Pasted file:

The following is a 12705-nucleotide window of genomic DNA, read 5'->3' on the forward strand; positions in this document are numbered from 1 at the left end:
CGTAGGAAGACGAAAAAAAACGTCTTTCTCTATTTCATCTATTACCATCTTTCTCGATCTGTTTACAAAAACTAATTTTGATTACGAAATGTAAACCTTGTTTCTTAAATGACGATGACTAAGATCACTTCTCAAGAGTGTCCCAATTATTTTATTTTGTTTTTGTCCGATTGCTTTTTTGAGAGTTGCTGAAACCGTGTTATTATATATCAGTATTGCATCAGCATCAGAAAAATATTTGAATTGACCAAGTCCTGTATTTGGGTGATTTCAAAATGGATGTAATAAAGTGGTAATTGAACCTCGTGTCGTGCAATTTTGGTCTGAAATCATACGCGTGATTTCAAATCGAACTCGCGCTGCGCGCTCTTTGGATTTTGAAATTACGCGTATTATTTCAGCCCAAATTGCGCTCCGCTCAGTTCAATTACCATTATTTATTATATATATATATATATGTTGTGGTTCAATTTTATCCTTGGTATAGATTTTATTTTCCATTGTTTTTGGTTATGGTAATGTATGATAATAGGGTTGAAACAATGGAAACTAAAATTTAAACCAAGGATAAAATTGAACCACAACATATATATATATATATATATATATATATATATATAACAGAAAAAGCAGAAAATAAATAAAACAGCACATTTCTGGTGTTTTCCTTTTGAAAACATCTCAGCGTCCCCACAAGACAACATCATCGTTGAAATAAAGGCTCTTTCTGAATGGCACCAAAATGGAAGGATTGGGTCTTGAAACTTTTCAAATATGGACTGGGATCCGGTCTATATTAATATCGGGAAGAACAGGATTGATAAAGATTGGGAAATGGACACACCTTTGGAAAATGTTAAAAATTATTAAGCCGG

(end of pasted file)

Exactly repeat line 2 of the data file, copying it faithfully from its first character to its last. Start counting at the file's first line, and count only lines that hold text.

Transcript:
CGTAGGAAGACGAAAAAAAACGTCTTTCTCTATTTCATCTATTACCATCTTTCTCGATCTGTTTACAAAAACTAATTTTGATTACGAAATGTAAACCTTGTTTCTTAAATGACGATGACTAAGATCACTTCTCAAGAGTGTCCCAATTATTTTATTTTGTTTTTGTCCGATTGCTTTTTTGAGAGTTGCTGAAACCGTGTTATTATATATCAGTATTGCATCAGCATCAGAAAAATATTTGAATTGACCAAGTCCTGTATTTGGGTGATTTCAAAATGGATGTAATAAAGTGGTAATTGAACCTCGTGTCGTGCAATTTTGGTCTGAAATCATACGCGTGATTTCAAATCGAACTCGCGCTGCGCGCTCTTTGGATTTTGAAATTACGCGTATTATTTCAGCCCAAATTGCGCTCCGCTCAGTTCAATTACCATTATTTATTATATATATATATATATGTTGTGGTTCAATTTTATCCTTGGTATAGATTTTATTTTCCATTGTTTTTGGTTATGGTAATGTATGATAATAGGGTTGAAACAATGGAAACTAAAATTTAAACCAAGGATAAAATTGAACCACAACATATATATATATATATATATATATATATATATATAACAGAAAAAGCAGAAAATAAATAAAACAGCACATTTCTGGTGTTTTCCTTTTGAAAACATCTCAGCGTCCCCACAAGACAACATCATCGTTGAAATAAAGGCTCTTTCTGAATGGCACCAAAATGGAAGGATTGGGTCTTGAAACTTTTCAAATATGGACTGGGATCCGGTCTATATTAATATCGGGAAGAACAGGATTGATAAAGATTGGGAAATGGACACACCTTTGGAAAATGTTAAAAATTATTAAGCCGG